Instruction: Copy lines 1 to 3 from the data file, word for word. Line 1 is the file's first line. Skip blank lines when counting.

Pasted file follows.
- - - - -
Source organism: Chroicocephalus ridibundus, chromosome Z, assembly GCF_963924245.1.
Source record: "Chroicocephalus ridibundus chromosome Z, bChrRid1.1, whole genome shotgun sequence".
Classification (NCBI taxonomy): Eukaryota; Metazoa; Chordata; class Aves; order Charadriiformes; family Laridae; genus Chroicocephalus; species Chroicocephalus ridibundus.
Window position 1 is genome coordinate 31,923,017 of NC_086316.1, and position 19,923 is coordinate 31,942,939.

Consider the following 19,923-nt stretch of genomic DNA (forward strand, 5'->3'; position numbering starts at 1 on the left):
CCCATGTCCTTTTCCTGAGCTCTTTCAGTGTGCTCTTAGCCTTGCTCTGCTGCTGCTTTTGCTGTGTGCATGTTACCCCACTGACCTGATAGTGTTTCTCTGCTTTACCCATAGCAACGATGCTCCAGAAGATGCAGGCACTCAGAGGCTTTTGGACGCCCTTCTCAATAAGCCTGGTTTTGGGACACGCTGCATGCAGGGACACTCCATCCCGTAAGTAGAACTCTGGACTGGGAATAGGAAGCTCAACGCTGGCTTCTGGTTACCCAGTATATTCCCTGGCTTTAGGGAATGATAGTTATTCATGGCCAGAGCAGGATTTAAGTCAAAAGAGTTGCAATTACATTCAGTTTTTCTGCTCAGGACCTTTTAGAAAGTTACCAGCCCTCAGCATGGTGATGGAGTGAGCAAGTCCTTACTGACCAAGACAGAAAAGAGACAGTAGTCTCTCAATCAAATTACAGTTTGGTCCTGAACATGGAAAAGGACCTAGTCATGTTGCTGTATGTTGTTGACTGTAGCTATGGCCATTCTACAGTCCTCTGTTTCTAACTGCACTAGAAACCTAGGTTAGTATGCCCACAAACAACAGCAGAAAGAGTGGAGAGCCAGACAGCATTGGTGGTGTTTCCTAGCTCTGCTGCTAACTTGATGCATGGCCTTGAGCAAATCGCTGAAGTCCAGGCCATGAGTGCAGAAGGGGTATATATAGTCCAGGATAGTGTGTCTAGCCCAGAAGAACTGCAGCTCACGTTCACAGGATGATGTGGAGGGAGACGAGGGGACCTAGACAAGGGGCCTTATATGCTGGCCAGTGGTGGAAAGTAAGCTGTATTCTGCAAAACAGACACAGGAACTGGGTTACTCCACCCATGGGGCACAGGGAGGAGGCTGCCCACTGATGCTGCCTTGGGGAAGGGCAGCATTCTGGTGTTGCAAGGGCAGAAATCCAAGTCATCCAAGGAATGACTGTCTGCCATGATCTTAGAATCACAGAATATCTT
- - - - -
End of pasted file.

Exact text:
Source organism: Chroicocephalus ridibundus, chromosome Z, assembly GCF_963924245.1.
Source record: "Chroicocephalus ridibundus chromosome Z, bChrRid1.1, whole genome shotgun sequence".
Classification (NCBI taxonomy): Eukaryota; Metazoa; Chordata; class Aves; order Charadriiformes; family Laridae; genus Chroicocephalus; species Chroicocephalus ridibundus.